Danny Trevathan has become an impact player for the Broncos in the absence of Von Miller.
Injuries are part of the game of football, but there is no denying that certain players are tough to replace. Star players are nearly impossible to replace during the season, teams just have to do their best to patch things together. The best a team can ask for is to have a serviceable replacement and hope that the other players around him elevate their play.
The Denver Broncos had to perform without outside linebacker Von Miller for the first six games and went 6-0, but that doesn’t minimize the impact he had on their defense. Losing Miller right as the team headed into the playoffs could have been disastrous.
A collapse by the defense might have enabled opponents to keep pace with the Broncos’ offensive production or to control the clock to limit it. It happened a few times with Miller, so the possibility of it happening more frequently with him out remained a real possibility.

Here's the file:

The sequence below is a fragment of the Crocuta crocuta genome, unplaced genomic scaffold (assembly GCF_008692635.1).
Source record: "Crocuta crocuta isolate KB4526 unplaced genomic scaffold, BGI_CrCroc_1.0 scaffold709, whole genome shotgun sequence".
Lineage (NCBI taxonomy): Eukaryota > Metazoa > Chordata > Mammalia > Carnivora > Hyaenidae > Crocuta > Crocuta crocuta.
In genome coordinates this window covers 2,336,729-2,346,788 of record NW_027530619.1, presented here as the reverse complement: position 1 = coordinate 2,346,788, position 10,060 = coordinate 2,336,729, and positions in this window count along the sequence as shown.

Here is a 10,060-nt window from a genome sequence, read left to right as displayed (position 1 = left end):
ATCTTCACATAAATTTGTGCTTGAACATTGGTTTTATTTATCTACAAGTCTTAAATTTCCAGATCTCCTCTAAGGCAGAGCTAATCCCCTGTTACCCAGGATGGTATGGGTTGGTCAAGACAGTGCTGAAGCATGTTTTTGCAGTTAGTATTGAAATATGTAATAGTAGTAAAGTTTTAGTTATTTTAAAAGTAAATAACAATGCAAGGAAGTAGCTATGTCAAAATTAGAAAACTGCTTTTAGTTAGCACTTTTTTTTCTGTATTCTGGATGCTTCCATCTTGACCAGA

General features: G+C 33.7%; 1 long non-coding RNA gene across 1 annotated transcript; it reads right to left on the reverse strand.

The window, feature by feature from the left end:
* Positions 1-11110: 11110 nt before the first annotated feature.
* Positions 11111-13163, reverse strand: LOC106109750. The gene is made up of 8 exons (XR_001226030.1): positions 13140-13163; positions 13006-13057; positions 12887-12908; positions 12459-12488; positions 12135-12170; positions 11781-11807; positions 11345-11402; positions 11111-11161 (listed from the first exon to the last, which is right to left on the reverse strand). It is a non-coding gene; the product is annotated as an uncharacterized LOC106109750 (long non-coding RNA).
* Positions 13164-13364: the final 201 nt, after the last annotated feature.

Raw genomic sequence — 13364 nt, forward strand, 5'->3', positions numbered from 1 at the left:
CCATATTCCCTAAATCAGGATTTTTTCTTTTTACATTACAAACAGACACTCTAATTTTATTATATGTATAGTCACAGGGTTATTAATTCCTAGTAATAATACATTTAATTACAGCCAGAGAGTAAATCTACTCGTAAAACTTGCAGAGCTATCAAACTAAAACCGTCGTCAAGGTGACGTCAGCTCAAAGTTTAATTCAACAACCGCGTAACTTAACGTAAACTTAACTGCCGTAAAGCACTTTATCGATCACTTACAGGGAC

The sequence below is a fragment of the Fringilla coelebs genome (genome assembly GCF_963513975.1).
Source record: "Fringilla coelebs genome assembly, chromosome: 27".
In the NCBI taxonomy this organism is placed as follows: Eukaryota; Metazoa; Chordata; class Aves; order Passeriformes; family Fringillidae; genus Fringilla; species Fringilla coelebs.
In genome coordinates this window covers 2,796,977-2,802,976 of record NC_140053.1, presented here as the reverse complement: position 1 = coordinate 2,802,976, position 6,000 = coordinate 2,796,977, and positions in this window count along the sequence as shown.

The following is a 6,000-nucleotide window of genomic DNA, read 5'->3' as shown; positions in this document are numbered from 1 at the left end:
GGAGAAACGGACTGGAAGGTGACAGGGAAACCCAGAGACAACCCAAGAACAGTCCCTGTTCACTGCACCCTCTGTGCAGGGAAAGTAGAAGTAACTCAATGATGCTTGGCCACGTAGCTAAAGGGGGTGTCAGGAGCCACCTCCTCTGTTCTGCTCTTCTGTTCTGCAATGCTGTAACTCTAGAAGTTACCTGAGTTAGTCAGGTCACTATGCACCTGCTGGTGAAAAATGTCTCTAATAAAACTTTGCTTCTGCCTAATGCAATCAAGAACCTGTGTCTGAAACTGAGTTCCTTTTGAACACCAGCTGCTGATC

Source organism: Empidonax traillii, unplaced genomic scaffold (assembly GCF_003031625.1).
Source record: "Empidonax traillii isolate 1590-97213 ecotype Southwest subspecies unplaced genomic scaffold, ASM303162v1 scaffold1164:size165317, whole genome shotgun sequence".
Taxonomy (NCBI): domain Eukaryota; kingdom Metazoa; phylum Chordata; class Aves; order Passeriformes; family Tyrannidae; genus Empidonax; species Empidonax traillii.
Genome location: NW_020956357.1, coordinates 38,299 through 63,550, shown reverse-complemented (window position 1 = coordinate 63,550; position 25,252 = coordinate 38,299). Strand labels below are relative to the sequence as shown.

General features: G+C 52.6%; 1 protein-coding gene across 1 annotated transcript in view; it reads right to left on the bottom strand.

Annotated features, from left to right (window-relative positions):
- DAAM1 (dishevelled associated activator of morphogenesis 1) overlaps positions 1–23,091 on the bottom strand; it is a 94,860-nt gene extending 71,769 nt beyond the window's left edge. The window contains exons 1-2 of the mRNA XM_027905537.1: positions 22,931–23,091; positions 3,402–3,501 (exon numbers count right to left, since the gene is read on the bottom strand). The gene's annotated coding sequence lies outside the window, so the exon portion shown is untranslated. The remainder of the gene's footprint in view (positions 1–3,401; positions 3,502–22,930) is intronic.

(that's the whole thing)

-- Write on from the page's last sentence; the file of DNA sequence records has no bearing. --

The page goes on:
Instead, the Broncos’ defense has been spurring their Super Bowl run.
Linebacker Danny Trevathan has replaced Miller’s knack for making big plays, Nate Irving has done well replacing Miller against the run and defensive end Shaun Phillips has proved to be valuable as a pass-rusher. The Broncos will need all three players to continue their fine play in the Super Bowl.
In their first six games without Miller, the Broncos allowed 2.03 points per drive. Had that trend continued, the Broncos would have finished 24th in the NFL in that statistic. With Miller, the Broncos allowed just 1.82 points per drive and finished 18th in the league at 1.83 points per drive allowed.
At roughly their season average of 12.9 drives against per game, Miller was worth about 2.7 points per game to the Broncos without adjusting for strength of opponent. Once making that adjustment, the impact would be even greater.
|Split||Points/Drive Allowed||# of Games Under Opponent Points/Drive Average|
|First 6 Games||2.03||1 of 6|
|8+ Games with Miller||1.82||4 of 8|
|Last 4 without Miller||1.50||4 of 4|
|Playoffs||1.94||2 of 2|
The Broncos held only one of their first six opponents under their season average in points per drive. That team was also the Philadelphia Eagles, who switched from quarterback Michael Vick to Nick Foles with great success after playing the Broncos.